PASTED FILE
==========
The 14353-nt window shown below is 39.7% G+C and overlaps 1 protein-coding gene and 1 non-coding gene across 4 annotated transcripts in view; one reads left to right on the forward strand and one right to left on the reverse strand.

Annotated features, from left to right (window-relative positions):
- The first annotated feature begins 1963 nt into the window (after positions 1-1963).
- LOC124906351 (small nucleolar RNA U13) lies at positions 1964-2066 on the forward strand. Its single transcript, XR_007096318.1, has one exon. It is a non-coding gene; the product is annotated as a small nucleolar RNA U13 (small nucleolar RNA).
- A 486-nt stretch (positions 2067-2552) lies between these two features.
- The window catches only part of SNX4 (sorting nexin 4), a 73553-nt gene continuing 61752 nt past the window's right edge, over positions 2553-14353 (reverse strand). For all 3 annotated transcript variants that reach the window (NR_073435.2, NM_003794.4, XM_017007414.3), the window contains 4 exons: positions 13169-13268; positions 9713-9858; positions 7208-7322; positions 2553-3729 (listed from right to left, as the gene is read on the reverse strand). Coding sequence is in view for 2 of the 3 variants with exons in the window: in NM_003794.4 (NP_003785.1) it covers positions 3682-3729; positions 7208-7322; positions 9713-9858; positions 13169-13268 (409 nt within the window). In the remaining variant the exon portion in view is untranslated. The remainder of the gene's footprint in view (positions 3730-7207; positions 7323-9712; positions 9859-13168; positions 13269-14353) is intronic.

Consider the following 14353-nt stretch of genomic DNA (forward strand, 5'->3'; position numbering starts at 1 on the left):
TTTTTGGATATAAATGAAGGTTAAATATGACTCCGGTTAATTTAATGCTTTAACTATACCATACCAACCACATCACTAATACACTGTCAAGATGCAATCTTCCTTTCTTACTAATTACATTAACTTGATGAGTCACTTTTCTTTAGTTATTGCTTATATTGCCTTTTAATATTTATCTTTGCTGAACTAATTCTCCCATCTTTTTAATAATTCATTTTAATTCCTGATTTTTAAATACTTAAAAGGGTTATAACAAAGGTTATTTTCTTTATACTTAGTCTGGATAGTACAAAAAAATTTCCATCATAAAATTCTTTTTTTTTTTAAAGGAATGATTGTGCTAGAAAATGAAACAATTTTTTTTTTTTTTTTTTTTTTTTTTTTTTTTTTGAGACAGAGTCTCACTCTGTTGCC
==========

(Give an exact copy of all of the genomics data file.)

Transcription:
The 14353-nt window shown below is 39.7% G+C and overlaps 1 protein-coding gene and 1 non-coding gene across 4 annotated transcripts in view; one reads left to right on the forward strand and one right to left on the reverse strand.

Annotated features, from left to right (window-relative positions):
- The first annotated feature begins 1963 nt into the window (after positions 1-1963).
- LOC124906351 (small nucleolar RNA U13) lies at positions 1964-2066 on the forward strand. Its single transcript, XR_007096318.1, has one exon. It is a non-coding gene; the product is annotated as a small nucleolar RNA U13 (small nucleolar RNA).
- A 486-nt stretch (positions 2067-2552) lies between these two features.
- The window catches only part of SNX4 (sorting nexin 4), a 73553-nt gene continuing 61752 nt past the window's right edge, over positions 2553-14353 (reverse strand). For all 3 annotated transcript variants that reach the window (NR_073435.2, NM_003794.4, XM_017007414.3), the window contains 4 exons: positions 13169-13268; positions 9713-9858; positions 7208-7322; positions 2553-3729 (listed from right to left, as the gene is read on the reverse strand). Coding sequence is in view for 2 of the 3 variants with exons in the window: in NM_003794.4 (NP_003785.1) it covers positions 3682-3729; positions 7208-7322; positions 9713-9858; positions 13169-13268 (409 nt within the window). In the remaining variant the exon portion in view is untranslated. The remainder of the gene's footprint in view (positions 3730-7207; positions 7323-9712; positions 9859-13168; positions 13269-14353) is intronic.

Consider the following 14353-nt stretch of genomic DNA (forward strand, 5'->3'; position numbering starts at 1 on the left):
TTTTTGGATATAAATGAAGGTTAAATATGACTCCGGTTAATTTAATGCTTTAACTATACCATACCAACCACATCACTAATACACTGTCAAGATGCAATCTTCCTTTCTTACTAATTACATTAACTTGATGAGTCACTTTTCTTTAGTTATTGCTTATATTGCCTTTTAATATTTATCTTTGCTGAACTAATTCTCCCATCTTTTTAATAATTCATTTTAATTCCTGATTTTTAAATACTTAAAAGGGTTATAACAAAGGTTATTTTCTTTATACTTAGTCTGGATAGTACAAAAAAATTTCCATCATAAAATTCTTTTTTTTTTTAAAGGAATGATTGTGCTAGAAAATGAAACAATTTTTTTTTTTTTTTTTTTTTTTTTTTTTTTTTTGAGACAGAGTCTCACTCTGTTGCC